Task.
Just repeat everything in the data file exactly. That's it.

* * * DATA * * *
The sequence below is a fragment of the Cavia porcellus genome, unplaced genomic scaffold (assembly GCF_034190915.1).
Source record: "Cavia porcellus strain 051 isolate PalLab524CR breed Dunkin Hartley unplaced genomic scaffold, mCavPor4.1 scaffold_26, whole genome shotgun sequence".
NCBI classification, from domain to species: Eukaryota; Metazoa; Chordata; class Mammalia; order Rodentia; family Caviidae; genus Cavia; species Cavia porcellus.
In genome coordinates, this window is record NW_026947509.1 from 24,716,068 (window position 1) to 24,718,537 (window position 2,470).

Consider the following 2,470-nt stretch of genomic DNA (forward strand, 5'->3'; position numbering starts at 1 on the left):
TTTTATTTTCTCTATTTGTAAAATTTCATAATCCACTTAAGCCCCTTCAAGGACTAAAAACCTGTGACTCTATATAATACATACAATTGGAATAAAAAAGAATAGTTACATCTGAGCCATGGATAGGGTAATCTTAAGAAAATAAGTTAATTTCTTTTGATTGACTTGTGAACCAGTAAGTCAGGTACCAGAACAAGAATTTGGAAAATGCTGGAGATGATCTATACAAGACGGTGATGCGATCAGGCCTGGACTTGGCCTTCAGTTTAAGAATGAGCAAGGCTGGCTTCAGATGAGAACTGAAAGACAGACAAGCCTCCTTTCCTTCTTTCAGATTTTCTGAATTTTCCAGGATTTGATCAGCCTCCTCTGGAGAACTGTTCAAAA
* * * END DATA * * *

The sequence below is a fragment of the Cavia porcellus genome, unplaced genomic scaffold (assembly GCF_034190915.1).
Source record: "Cavia porcellus strain 051 isolate PalLab524CR breed Dunkin Hartley unplaced genomic scaffold, mCavPor4.1 scaffold_26, whole genome shotgun sequence".
NCBI classification, from domain to species: Eukaryota; Metazoa; Chordata; class Mammalia; order Rodentia; family Caviidae; genus Cavia; species Cavia porcellus.
In genome coordinates, this window is record NW_026947509.1 from 24,716,068 (window position 1) to 24,718,537 (window position 2,470).

Consider the following 2,470-nt stretch of genomic DNA (forward strand, 5'->3'; position numbering starts at 1 on the left):
TTTTATTTTCTCTATTTGTAAAATTTCATAATCCACTTAAGCCCCTTCAAGGACTAAAAACCTGTGACTCTATATAATACATACAATTGGAATAAAAAAGAATAGTTACATCTGAGCCATGGATAGGGTAATCTTAAGAAAATAAGTTAATTTCTTTTGATTGACTTGTGAACCAGTAAGTCAGGTACCAGAACAAGAATTTGGAAAATGCTGGAGATGATCTATACAAGACGGTGATGCGATCAGGCCTGGACTTGGCCTTCAGTTTAAGAATGAGCAAGGCTGGCTTCAGATGAGAACTGAAAGACAGACAAGCCTCCTTTCCTTCTTTCAGATTTTCTGAATTTTCCAGGATTTGATCAGCCTCCTCTGGAGAACTGTTCAAAA